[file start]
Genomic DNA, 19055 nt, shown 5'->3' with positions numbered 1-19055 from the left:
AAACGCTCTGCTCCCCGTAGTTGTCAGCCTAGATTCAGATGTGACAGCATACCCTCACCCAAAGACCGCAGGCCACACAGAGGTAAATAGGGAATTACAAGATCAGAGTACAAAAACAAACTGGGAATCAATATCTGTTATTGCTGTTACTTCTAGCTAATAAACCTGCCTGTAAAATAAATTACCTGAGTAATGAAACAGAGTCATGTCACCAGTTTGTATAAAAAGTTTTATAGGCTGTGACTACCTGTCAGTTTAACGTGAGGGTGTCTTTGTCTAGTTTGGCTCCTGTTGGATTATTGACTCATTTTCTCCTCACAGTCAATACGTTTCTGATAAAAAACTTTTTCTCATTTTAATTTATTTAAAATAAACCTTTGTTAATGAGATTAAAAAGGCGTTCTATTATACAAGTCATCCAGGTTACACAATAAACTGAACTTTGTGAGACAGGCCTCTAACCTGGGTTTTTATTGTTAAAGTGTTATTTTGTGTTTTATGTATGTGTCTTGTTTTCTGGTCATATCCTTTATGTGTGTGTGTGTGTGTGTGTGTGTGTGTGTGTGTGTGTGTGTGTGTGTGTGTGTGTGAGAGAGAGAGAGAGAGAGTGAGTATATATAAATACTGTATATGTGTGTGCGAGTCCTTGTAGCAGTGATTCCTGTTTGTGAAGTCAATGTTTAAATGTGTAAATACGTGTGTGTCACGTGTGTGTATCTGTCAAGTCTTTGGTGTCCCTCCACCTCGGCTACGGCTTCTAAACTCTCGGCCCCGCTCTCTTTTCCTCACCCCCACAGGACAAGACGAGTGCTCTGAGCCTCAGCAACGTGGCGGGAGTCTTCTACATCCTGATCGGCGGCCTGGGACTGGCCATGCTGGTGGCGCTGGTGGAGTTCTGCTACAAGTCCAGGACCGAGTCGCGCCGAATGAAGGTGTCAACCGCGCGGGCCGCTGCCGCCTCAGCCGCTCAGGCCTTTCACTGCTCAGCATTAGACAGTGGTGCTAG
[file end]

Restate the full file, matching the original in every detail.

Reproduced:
Genomic DNA, 19055 nt, shown 5'->3' with positions numbered 1-19055 from the left:
AAACGCTCTGCTCCCCGTAGTTGTCAGCCTAGATTCAGATGTGACAGCATACCCTCACCCAAAGACCGCAGGCCACACAGAGGTAAATAGGGAATTACAAGATCAGAGTACAAAAACAAACTGGGAATCAATATCTGTTATTGCTGTTACTTCTAGCTAATAAACCTGCCTGTAAAATAAATTACCTGAGTAATGAAACAGAGTCATGTCACCAGTTTGTATAAAAAGTTTTATAGGCTGTGACTACCTGTCAGTTTAACGTGAGGGTGTCTTTGTCTAGTTTGGCTCCTGTTGGATTATTGACTCATTTTCTCCTCACAGTCAATACGTTTCTGATAAAAAACTTTTTCTCATTTTAATTTATTTAAAATAAACCTTTGTTAATGAGATTAAAAAGGCGTTCTATTATACAAGTCATCCAGGTTACACAATAAACTGAACTTTGTGAGACAGGCCTCTAACCTGGGTTTTTATTGTTAAAGTGTTATTTTGTGTTTTATGTATGTGTCTTGTTTTCTGGTCATATCCTTTATGTGTGTGTGTGTGTGTGTGTGTGTGTGTGTGTGTGTGTGTGTGTGTGTGTGTGTGTGAGAGAGAGAGAGAGAGAGTGAGTATATATAAATACTGTATATGTGTGTGCGAGTCCTTGTAGCAGTGATTCCTGTTTGTGAAGTCAATGTTTAAATGTGTAAATACGTGTGTGTCACGTGTGTGTATCTGTCAAGTCTTTGGTGTCCCTCCACCTCGGCTACGGCTTCTAAACTCTCGGCCCCGCTCTCTTTTCCTCACCCCCACAGGACAAGACGAGTGCTCTGAGCCTCAGCAACGTGGCGGGAGTCTTCTACATCCTGATCGGCGGCCTGGGACTGGCCATGCTGGTGGCGCTGGTGGAGTTCTGCTACAAGTCCAGGACCGAGTCGCGCCGAATGAAGGTGTCAACCGCGCGGGCCGCTGCCGCCTCAGCCGCTCAGGCCTTTCACTGCTCAGCATTAGACAGTGGTGCTAG